R.C. Pro-Am II

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R.C. Pro-Am II
R.C. Pro-Am II
Cover art
Developer(s) Rare
Publisher(s) Tradewest
Composer(s) David Wise
Platform(s) Nintendo Entertainment System, Xbox One
Release date(s) NES
  • NA December 1992
  • EU September 23, 1993
Xbox One
  • NA August 4, 2015
Genre(s) Racing/Vehicular combat
Mode(s) One to four players (simultaneously)

R.C. Pro-Am II is a racing video game developed by Rare and released by Tradewest for the Nintendo Entertainment System. It was released in North America in December 1992 and in Europe on September 23, 1993. The game is the sequel to the 1988 title R.C. Pro-Am and features similar gameplay, but it also features a wider variety of tracks, the ability to earn points and money which could be used to upgrade vehicles and buy weapons, and bonus stages. In R.C. Pro-Am II, four players, either human or CPU, race on a series of tracks and try to win the race and earn race points and money while avoiding various obstacles and hazards along the way. The game features a multiplayer mode in which up to four human players can compete against each other simultaneously.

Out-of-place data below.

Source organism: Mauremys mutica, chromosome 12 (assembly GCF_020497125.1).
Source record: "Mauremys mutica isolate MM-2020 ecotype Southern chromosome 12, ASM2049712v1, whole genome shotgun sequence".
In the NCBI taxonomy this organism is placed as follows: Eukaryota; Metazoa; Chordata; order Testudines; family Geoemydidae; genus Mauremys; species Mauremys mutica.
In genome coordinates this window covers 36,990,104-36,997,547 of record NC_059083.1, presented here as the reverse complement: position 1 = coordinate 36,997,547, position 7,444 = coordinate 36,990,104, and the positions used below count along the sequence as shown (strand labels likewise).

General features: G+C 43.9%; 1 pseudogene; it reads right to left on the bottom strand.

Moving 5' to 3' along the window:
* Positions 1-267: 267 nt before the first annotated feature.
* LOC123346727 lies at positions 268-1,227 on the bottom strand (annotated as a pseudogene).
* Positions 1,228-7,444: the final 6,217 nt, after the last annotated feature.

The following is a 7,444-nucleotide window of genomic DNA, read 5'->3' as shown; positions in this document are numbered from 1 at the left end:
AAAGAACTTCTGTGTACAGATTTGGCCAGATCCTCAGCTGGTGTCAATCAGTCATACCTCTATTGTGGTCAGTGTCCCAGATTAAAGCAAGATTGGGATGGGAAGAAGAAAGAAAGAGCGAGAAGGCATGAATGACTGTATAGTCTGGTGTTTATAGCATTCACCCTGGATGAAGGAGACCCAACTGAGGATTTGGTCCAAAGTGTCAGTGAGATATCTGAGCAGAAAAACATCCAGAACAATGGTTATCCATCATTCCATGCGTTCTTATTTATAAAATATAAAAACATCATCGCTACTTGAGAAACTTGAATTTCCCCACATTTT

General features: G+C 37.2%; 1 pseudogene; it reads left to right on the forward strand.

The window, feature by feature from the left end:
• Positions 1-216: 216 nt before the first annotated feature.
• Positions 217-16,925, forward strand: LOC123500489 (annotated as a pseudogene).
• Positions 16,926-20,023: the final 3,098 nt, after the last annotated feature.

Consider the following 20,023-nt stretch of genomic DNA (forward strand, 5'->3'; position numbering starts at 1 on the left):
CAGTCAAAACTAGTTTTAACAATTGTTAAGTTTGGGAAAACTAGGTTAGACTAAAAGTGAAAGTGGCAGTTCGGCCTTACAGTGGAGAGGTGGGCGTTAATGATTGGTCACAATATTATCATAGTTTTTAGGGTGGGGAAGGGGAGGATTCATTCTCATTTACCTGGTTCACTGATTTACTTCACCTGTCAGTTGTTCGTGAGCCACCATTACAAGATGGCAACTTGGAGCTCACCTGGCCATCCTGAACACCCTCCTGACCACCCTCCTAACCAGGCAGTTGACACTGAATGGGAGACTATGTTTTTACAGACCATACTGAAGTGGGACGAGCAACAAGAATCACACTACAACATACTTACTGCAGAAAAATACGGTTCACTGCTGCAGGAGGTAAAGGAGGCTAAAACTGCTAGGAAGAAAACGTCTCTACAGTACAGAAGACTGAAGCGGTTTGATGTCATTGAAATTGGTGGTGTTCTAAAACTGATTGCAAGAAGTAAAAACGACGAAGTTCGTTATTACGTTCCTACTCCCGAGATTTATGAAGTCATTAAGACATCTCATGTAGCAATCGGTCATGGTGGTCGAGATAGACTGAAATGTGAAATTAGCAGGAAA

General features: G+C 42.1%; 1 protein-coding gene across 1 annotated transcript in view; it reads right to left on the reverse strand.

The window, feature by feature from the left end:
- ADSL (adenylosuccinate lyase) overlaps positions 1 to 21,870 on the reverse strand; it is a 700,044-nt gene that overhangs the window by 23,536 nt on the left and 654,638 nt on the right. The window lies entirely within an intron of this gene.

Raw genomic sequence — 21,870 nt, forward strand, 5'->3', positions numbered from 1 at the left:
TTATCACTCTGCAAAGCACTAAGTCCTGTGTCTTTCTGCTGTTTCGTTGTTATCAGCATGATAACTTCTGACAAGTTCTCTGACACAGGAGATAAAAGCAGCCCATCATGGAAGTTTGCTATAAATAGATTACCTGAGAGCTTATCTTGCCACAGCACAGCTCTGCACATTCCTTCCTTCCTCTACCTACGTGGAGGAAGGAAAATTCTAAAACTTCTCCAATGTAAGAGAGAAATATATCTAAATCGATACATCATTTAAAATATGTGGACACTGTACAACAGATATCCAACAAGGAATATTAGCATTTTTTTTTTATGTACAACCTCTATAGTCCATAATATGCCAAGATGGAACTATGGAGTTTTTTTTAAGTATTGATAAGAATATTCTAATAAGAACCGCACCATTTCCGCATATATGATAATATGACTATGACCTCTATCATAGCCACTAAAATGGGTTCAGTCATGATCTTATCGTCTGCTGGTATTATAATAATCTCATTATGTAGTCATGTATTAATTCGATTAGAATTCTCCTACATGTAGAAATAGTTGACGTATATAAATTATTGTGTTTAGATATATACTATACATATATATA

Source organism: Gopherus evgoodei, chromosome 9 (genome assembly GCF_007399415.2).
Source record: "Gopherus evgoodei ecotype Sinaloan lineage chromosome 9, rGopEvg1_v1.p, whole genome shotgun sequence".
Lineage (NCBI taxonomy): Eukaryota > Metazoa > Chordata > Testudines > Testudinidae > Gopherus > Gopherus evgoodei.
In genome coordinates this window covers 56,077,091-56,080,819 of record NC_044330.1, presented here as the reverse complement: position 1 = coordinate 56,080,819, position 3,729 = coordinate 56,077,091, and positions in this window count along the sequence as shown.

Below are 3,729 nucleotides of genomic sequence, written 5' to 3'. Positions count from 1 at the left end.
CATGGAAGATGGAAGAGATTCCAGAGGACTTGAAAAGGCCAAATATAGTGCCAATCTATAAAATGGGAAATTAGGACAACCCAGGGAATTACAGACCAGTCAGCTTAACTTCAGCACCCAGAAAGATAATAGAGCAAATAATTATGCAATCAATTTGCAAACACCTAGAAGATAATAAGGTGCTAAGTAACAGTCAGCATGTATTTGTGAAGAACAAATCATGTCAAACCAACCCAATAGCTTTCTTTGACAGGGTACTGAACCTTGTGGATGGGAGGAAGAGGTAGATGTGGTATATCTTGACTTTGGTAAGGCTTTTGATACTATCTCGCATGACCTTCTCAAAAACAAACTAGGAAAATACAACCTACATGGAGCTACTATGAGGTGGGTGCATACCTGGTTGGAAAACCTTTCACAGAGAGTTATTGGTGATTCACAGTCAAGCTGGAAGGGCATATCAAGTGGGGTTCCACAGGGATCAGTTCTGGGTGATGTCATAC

The game received moderate coverage in video gaming magazines upon and after its release. Many reviewers praised the additional features and variety the game had over the original R.C. Pro-Am game, while others said that the game merely featured more of the same gameplay that was found in its predecessor. All reviewers unanimously praised the multiplayer mode, where some said that this is a reason alone to buy the game and that it provided, as one magazine said "excellent gaming despite its lack of originality".[1]


R.C. Pro-Am II is a racing video game in which four vehicles race on a series of 24 different tracks, over three types of courses - eight standard racetracks, eight "cityscape" tracks, and eight offroad tracks - in which the difficulty level increases upon progression to a new type of course. Each course type offers different obstacles in which players must navigate in order to finish the race. In the single-player mode, the players races against three CPU-controlled opponents. The game also has a multiplayer mode in which up to four human players can race against each other. The objective of each race is to finish in the top three; after successfully finishing in the top three in a race, players receive race points and receive money in which to upgrade their vehicles and buy weapons, and are allowed to participate in the next race. Players who do not finish in the top three can only enter the next race by using a continue, or else the game ends.[2]